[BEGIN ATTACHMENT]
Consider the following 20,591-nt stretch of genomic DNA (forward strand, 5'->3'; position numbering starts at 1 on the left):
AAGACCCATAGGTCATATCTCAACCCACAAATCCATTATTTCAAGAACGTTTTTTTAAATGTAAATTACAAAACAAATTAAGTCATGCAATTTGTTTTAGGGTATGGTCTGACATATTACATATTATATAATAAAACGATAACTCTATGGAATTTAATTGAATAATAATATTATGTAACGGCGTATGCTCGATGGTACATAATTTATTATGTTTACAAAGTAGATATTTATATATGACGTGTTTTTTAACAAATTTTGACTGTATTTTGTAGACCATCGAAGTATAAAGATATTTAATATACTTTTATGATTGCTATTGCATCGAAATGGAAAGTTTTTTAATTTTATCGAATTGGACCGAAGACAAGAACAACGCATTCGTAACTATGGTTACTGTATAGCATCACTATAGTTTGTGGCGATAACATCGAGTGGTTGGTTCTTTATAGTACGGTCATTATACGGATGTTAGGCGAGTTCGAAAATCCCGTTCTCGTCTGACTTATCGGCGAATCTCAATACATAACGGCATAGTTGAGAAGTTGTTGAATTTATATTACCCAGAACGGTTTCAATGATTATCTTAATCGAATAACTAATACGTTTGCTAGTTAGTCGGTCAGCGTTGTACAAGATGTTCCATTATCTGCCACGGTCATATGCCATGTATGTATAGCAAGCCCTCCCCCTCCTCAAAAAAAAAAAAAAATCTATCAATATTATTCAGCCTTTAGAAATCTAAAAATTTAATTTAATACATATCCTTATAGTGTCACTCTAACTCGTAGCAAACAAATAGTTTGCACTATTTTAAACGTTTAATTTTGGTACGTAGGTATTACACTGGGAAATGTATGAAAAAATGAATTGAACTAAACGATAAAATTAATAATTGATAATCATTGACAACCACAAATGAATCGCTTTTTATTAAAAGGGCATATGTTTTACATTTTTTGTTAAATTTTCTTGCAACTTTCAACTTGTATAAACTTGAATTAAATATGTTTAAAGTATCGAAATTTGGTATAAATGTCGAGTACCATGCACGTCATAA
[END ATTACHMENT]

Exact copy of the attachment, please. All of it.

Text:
Consider the following 20,591-nt stretch of genomic DNA (forward strand, 5'->3'; position numbering starts at 1 on the left):
AAGACCCATAGGTCATATCTCAACCCACAAATCCATTATTTCAAGAACGTTTTTTTAAATGTAAATTACAAAACAAATTAAGTCATGCAATTTGTTTTAGGGTATGGTCTGACATATTACATATTATATAATAAAACGATAACTCTATGGAATTTAATTGAATAATAATATTATGTAACGGCGTATGCTCGATGGTACATAATTTATTATGTTTACAAAGTAGATATTTATATATGACGTGTTTTTTAACAAATTTTGACTGTATTTTGTAGACCATCGAAGTATAAAGATATTTAATATACTTTTATGATTGCTATTGCATCGAAATGGAAAGTTTTTTAATTTTATCGAATTGGACCGAAGACAAGAACAACGCATTCGTAACTATGGTTACTGTATAGCATCACTATAGTTTGTGGCGATAACATCGAGTGGTTGGTTCTTTATAGTACGGTCATTATACGGATGTTAGGCGAGTTCGAAAATCCCGTTCTCGTCTGACTTATCGGCGAATCTCAATACATAACGGCATAGTTGAGAAGTTGTTGAATTTATATTACCCAGAACGGTTTCAATGATTATCTTAATCGAATAACTAATACGTTTGCTAGTTAGTCGGTCAGCGTTGTACAAGATGTTCCATTATCTGCCACGGTCATATGCCATGTATGTATAGCAAGCCCTCCCCCTCCTCAAAAAAAAAAAAAAATCTATCAATATTATTCAGCCTTTAGAAATCTAAAAATTTAATTTAATACATATCCTTATAGTGTCACTCTAACTCGTAGCAAACAAATAGTTTGCACTATTTTAAACGTTTAATTTTGGTACGTAGGTATTACACTGGGAAATGTATGAAAAAATGAATTGAACTAAACGATAAAATTAATAATTGATAATCATTGACAACCACAAATGAATCGCTTTTTATTAAAAGGGCATATGTTTTACATTTTTTGTTAAATTTTCTTGCAACTTTCAACTTGTATAAACTTGAATTAAATATGTTTAAAGTATCGAAATTTGGTATAAATGTCGAGTACCATGCACGTCATAA